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The CIIID is directed by Michael Gale, Jr. Ph. D., Professor of Immunology at the University Of Washington School Of Medicine. Dr. Gale is an expert in innate immunity, virology, immunology, cytokine biology, virus/host interactions, and immune signaling. His laboratory works to define how virus/host interactions trigger and control innate immunity to direct the outcome of infection and the immune response. Reuters ranks Dr. Gale in the top 1% of cited scientists for medical publications in microbiology/immunology. Throughout his career he has received prestigious awards from top organizations. He was a fellow of the Helen Hay Whitney Foundation, he received the WM Keck Foundation research achievement award, the Burroughs Wellcome Fund Investigator in Infectious Disease award, the Ellison Medical Foundation Infectious Disease Research award, the Milstein Award from the International Society of Interferon and Cytokine Research, and others. He was elected to the American Academy for Microbiology in 2013. Dr. Gale serves as editor for PLOS Pathogens, and is on the editorial board of several scientific journals. He holds multiple patents in the field of innate immunity, and is a founding scientist of Kineta, Inc. a Seattle biotech company focused on developing innate immune therapeutics. Dr. Gale has published over 200 articles and book chapters in the area of innate immunity.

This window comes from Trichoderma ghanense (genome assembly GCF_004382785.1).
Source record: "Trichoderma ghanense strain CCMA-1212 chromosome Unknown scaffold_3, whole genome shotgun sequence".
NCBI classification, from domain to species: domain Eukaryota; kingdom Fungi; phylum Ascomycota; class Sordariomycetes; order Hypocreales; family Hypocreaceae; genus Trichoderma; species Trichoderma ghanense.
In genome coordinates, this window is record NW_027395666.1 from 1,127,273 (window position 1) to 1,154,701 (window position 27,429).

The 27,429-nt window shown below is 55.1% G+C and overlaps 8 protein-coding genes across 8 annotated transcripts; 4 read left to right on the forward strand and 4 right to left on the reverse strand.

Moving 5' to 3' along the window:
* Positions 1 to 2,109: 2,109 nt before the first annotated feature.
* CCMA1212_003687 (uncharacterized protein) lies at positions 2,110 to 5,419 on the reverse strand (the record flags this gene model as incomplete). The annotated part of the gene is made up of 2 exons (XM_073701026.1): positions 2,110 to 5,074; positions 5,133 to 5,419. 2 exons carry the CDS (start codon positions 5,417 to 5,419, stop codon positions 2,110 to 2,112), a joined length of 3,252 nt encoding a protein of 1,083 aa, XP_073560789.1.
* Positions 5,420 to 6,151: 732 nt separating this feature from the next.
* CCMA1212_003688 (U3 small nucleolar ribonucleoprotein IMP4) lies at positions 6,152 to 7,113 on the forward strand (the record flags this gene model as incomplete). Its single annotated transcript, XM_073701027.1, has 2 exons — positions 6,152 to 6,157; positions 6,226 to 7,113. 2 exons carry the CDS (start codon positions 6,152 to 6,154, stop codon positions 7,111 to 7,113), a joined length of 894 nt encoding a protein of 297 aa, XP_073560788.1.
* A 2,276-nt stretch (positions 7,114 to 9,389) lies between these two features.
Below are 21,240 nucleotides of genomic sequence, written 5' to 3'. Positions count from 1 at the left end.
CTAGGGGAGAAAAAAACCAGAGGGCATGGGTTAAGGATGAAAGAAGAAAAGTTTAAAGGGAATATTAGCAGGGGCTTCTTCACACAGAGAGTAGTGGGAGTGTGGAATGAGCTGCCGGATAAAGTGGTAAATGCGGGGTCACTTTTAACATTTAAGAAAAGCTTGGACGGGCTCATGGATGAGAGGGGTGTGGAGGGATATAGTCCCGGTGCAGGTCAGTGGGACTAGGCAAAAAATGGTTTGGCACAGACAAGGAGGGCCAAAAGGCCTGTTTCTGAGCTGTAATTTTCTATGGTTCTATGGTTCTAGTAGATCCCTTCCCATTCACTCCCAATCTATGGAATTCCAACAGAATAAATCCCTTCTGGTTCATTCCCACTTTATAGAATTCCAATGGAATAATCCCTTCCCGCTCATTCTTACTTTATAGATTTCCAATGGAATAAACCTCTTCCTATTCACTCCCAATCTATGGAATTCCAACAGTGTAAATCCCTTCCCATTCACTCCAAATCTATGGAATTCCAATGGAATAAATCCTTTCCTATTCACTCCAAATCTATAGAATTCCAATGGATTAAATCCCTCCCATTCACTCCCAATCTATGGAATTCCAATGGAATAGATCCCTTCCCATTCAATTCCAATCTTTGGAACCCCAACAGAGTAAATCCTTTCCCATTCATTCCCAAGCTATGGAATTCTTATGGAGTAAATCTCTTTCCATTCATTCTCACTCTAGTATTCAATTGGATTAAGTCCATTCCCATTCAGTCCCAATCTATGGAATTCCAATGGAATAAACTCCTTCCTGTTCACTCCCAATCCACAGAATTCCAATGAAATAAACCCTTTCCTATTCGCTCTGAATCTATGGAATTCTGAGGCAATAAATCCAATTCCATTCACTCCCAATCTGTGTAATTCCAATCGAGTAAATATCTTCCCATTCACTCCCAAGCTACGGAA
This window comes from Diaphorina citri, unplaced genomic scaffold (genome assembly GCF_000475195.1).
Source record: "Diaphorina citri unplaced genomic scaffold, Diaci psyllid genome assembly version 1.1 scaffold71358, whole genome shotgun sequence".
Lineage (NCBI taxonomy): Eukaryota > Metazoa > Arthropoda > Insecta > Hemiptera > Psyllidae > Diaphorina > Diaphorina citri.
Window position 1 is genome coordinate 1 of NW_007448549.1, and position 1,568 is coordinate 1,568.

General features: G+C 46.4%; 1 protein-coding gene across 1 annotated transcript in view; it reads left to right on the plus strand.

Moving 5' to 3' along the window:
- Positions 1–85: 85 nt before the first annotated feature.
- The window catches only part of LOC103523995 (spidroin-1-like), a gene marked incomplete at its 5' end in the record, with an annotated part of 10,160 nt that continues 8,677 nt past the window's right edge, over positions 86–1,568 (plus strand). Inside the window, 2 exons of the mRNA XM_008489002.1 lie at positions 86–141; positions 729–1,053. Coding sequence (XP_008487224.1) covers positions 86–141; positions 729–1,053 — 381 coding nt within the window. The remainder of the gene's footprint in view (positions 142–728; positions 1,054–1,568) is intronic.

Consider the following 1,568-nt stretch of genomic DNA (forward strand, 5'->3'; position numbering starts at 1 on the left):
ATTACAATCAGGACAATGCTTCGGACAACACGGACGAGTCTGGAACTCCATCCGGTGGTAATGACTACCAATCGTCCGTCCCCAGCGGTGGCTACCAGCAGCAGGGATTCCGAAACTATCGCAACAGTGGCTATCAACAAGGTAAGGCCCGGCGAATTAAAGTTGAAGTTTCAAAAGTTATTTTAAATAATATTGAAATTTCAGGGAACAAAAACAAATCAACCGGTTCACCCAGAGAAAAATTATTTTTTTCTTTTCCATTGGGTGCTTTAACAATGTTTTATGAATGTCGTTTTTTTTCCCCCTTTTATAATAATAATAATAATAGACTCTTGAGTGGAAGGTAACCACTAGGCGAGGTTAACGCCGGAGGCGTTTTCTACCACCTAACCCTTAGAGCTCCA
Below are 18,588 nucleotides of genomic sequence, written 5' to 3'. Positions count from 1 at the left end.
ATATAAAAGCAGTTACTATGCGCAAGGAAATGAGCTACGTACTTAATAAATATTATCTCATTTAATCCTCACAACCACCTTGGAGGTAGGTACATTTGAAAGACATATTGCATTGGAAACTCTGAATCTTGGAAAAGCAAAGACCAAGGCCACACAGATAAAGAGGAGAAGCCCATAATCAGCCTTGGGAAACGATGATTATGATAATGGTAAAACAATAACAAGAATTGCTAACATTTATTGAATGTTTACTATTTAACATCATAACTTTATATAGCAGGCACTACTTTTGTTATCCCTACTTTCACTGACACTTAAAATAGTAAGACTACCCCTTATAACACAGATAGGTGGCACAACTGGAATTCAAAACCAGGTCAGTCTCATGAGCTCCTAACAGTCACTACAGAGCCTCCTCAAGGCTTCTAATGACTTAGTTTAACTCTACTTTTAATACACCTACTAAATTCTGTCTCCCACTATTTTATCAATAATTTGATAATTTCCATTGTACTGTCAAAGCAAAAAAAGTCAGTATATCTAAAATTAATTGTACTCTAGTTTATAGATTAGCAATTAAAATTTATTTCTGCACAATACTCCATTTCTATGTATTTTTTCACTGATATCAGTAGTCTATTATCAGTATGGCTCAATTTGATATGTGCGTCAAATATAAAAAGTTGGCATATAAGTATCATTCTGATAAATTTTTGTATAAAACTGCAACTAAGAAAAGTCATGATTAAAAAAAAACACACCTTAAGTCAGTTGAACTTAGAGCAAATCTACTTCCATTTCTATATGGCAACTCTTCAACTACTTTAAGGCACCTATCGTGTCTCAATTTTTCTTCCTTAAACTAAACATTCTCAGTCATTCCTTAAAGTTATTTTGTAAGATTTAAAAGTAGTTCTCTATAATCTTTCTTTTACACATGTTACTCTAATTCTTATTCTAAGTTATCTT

Dr. Gale's research is focused on understanding the molecular basis of immune programming through innate immune signaling and effector action. His lab includes work to identify the innate immune effector genes that serve to protect and control infection by pathogenic RNA viruses, and his group is developing novel innate immune immunotherapeutic approaches to treat infection, enhance vaccine efficacy, and to mediate immune programming for defense against cancer, viral infection, and immune disease.
Dr. Gale works closely with Drs. Keith Elkon and Ed Clark, CIIID Associate Directors.
Keith Elkon, M.D. is Professor of Medicine and Immunology and Co-Director of the CIIID at the University of Washington, Seattle. Dr. Elkon received his medical degree from the University of Witwatersrand, Johannesburg, South Africa. He received postdoctoral training at the Hammersmith Hospital, London and at the Weill Medical College of Cornell University, New York where he worked for 20 years. Dr. Elkon was appointed as Head, Division of Rheumatology, at the University of Washington in 2001.
Dr. Elkon's research objective is to better define the molecular basis for systemic autoimmune diseases such as lupus (SLE). He has made a number of contributions to the identification of autoantibody specificities in SLE. Since 1994, Dr Elkon's laboratory has focused on pathways of apoptosis and the processing of apoptotic cells showing how defects in these pathways lead to immune responses to self. Current studies focus on how cell debris, particularly nucleic acids, lead to inflammation and type 1 interferon expression. He has also pioneered therapeutic strategies to prevent nucleic acid stimulation of inflammation.